It was possible to trace this marital development back to earlier in the day when he’d reminisced about this girlfriend from the distant past. We, of course, had never known her since she predated our mother. We did know that she was somehow related to the then Archbishop of Canterbury, and that our grandmother could never quite forgive him for not walking down the aisle with her. We played along.

“When?” Daniel asked.

“Two Wednesdays after Easter.” Oddly precise.


“Canterbury Cathedral. The archbishop will marry us, I’ve had an email from him.”

He radiated happiness and declared, “We should have a toast. Champagne, I think.” Daniel was dispatched to the liquor store. But of course, he isn’t getting married. He is confabulating.


The Casual Cruelty of Schoolgirls

by Elizabeth Bird

As the teacher turns to the board, I see the note moving from desk to desk, winding its way toward me in the back left corner. Surreptitious notes are nothing new, but never to me. I veer between anticipation and fear.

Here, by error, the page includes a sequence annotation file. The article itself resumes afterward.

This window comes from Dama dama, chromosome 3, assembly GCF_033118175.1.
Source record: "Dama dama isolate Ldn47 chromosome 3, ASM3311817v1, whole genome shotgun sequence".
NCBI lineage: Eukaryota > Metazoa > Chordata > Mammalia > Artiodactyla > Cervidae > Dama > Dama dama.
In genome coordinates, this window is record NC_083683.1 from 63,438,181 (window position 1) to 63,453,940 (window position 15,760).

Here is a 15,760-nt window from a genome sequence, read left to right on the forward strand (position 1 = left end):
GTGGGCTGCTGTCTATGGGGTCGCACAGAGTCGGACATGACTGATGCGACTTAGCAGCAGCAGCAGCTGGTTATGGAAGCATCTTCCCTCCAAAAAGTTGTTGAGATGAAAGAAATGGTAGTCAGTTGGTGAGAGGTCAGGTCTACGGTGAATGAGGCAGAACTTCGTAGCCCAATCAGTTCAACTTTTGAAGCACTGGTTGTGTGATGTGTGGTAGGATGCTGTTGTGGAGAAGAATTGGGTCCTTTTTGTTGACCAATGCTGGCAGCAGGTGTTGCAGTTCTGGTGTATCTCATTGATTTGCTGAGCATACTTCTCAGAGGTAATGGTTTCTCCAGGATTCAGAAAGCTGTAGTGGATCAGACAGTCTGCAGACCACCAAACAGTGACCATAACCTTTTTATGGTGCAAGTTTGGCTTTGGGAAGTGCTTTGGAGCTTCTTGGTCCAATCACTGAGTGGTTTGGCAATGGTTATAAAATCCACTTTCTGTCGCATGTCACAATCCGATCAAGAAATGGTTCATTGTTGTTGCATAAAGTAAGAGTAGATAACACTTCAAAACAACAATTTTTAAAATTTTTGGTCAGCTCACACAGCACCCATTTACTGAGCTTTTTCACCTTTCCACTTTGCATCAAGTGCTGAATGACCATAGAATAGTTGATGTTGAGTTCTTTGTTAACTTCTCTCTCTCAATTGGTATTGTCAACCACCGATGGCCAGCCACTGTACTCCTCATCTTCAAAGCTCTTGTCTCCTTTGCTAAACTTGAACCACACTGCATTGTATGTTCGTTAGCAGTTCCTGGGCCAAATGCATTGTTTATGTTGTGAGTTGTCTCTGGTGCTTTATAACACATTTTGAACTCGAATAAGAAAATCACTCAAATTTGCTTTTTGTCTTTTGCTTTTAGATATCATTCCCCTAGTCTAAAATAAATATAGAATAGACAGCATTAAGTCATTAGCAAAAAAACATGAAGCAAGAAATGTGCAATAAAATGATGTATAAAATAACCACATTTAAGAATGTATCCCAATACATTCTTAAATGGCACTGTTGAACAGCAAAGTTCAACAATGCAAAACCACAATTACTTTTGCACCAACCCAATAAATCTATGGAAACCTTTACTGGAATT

Our English teacher continues her impassioned, solo “discussion” of the Brontes, while I manage to unfold the perilous scrap of paper:

“You know you’re the most unpopular girl in our year, don’t you? By far!!”

I feel the heat rush to my face, with nowhere to look but down at my desk, willing the bell to ring. Does everyone know what I’ve just read? Glancing up, I catch the grin on Angela’s face, looking at me from the opposite corner. A slight lift of the eyebrows and a conspiratorial giggle toward her neighbor’s desk. They know …


No Time to Say Hello, Goodbye

by Alden S. Blodget